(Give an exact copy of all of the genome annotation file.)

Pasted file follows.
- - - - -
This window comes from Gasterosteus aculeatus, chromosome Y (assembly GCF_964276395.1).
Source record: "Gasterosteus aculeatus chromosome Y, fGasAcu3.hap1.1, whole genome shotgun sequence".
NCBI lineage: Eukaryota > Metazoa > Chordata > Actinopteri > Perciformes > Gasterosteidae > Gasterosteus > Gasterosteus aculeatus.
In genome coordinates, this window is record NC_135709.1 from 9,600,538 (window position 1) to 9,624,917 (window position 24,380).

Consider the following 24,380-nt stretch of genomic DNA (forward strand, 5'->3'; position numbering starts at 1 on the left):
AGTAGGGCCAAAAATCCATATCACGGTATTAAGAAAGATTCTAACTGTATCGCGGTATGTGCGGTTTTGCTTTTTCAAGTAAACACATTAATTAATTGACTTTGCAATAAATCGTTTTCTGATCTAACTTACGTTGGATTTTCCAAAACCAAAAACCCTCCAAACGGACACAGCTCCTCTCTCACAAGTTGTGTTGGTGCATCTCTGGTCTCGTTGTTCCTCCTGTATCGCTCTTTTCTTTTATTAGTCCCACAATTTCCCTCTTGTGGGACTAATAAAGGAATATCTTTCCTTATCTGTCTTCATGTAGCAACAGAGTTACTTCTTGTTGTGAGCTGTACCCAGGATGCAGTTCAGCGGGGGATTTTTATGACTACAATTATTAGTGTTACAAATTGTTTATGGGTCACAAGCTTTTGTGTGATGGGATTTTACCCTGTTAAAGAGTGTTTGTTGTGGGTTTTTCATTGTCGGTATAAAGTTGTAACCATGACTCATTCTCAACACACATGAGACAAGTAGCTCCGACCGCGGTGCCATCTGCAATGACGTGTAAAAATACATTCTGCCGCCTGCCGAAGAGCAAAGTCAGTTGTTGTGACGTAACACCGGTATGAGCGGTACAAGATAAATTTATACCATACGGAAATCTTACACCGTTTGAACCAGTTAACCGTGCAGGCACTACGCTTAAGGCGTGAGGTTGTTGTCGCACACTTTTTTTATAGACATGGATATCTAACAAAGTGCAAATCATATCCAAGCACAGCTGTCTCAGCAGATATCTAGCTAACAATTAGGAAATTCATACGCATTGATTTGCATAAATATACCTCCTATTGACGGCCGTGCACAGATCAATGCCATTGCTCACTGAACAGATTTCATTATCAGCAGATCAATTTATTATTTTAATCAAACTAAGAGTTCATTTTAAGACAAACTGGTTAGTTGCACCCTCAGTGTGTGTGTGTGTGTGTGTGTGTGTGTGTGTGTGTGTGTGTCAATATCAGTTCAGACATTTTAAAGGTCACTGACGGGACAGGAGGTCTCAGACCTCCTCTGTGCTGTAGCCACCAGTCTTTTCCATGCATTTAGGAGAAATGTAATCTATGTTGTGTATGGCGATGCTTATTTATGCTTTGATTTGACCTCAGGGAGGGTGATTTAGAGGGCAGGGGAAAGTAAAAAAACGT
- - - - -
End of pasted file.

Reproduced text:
This window comes from Gasterosteus aculeatus, chromosome Y (assembly GCF_964276395.1).
Source record: "Gasterosteus aculeatus chromosome Y, fGasAcu3.hap1.1, whole genome shotgun sequence".
NCBI lineage: Eukaryota > Metazoa > Chordata > Actinopteri > Perciformes > Gasterosteidae > Gasterosteus > Gasterosteus aculeatus.
In genome coordinates, this window is record NC_135709.1 from 9,600,538 (window position 1) to 9,624,917 (window position 24,380).

Consider the following 24,380-nt stretch of genomic DNA (forward strand, 5'->3'; position numbering starts at 1 on the left):
AGTAGGGCCAAAAATCCATATCACGGTATTAAGAAAGATTCTAACTGTATCGCGGTATGTGCGGTTTTGCTTTTTCAAGTAAACACATTAATTAATTGACTTTGCAATAAATCGTTTTCTGATCTAACTTACGTTGGATTTTCCAAAACCAAAAACCCTCCAAACGGACACAGCTCCTCTCTCACAAGTTGTGTTGGTGCATCTCTGGTCTCGTTGTTCCTCCTGTATCGCTCTTTTCTTTTATTAGTCCCACAATTTCCCTCTTGTGGGACTAATAAAGGAATATCTTTCCTTATCTGTCTTCATGTAGCAACAGAGTTACTTCTTGTTGTGAGCTGTACCCAGGATGCAGTTCAGCGGGGGATTTTTATGACTACAATTATTAGTGTTACAAATTGTTTATGGGTCACAAGCTTTTGTGTGATGGGATTTTACCCTGTTAAAGAGTGTTTGTTGTGGGTTTTTCATTGTCGGTATAAAGTTGTAACCATGACTCATTCTCAACACACATGAGACAAGTAGCTCCGACCGCGGTGCCATCTGCAATGACGTGTAAAAATACATTCTGCCGCCTGCCGAAGAGCAAAGTCAGTTGTTGTGACGTAACACCGGTATGAGCGGTACAAGATAAATTTATACCATACGGAAATCTTACACCGTTTGAACCAGTTAACCGTGCAGGCACTACGCTTAAGGCGTGAGGTTGTTGTCGCACACTTTTTTTATAGACATGGATATCTAACAAAGTGCAAATCATATCCAAGCACAGCTGTCTCAGCAGATATCTAGCTAACAATTAGGAAATTCATACGCATTGATTTGCATAAATATACCTCCTATTGACGGCCGTGCACAGATCAATGCCATTGCTCACTGAACAGATTTCATTATCAGCAGATCAATTTATTATTTTAATCAAACTAAGAGTTCATTTTAAGACAAACTGGTTAGTTGCACCCTCAGTGTGTGTGTGTGTGTGTGTGTGTGTGTGTGTGTGTGTGTGTCAATATCAGTTCAGACATTTTAAAGGTCACTGACGGGACAGGAGGTCTCAGACCTCCTCTGTGCTGTAGCCACCAGTCTTTTCCATGCATTTAGGAGAAATGTAATCTATGTTGTGTATGGCGATGCTTATTTATGCTTTGATTTGACCTCAGGGAGGGTGATTTAGAGGGCAGGGGAAAGTAAAAAAACGT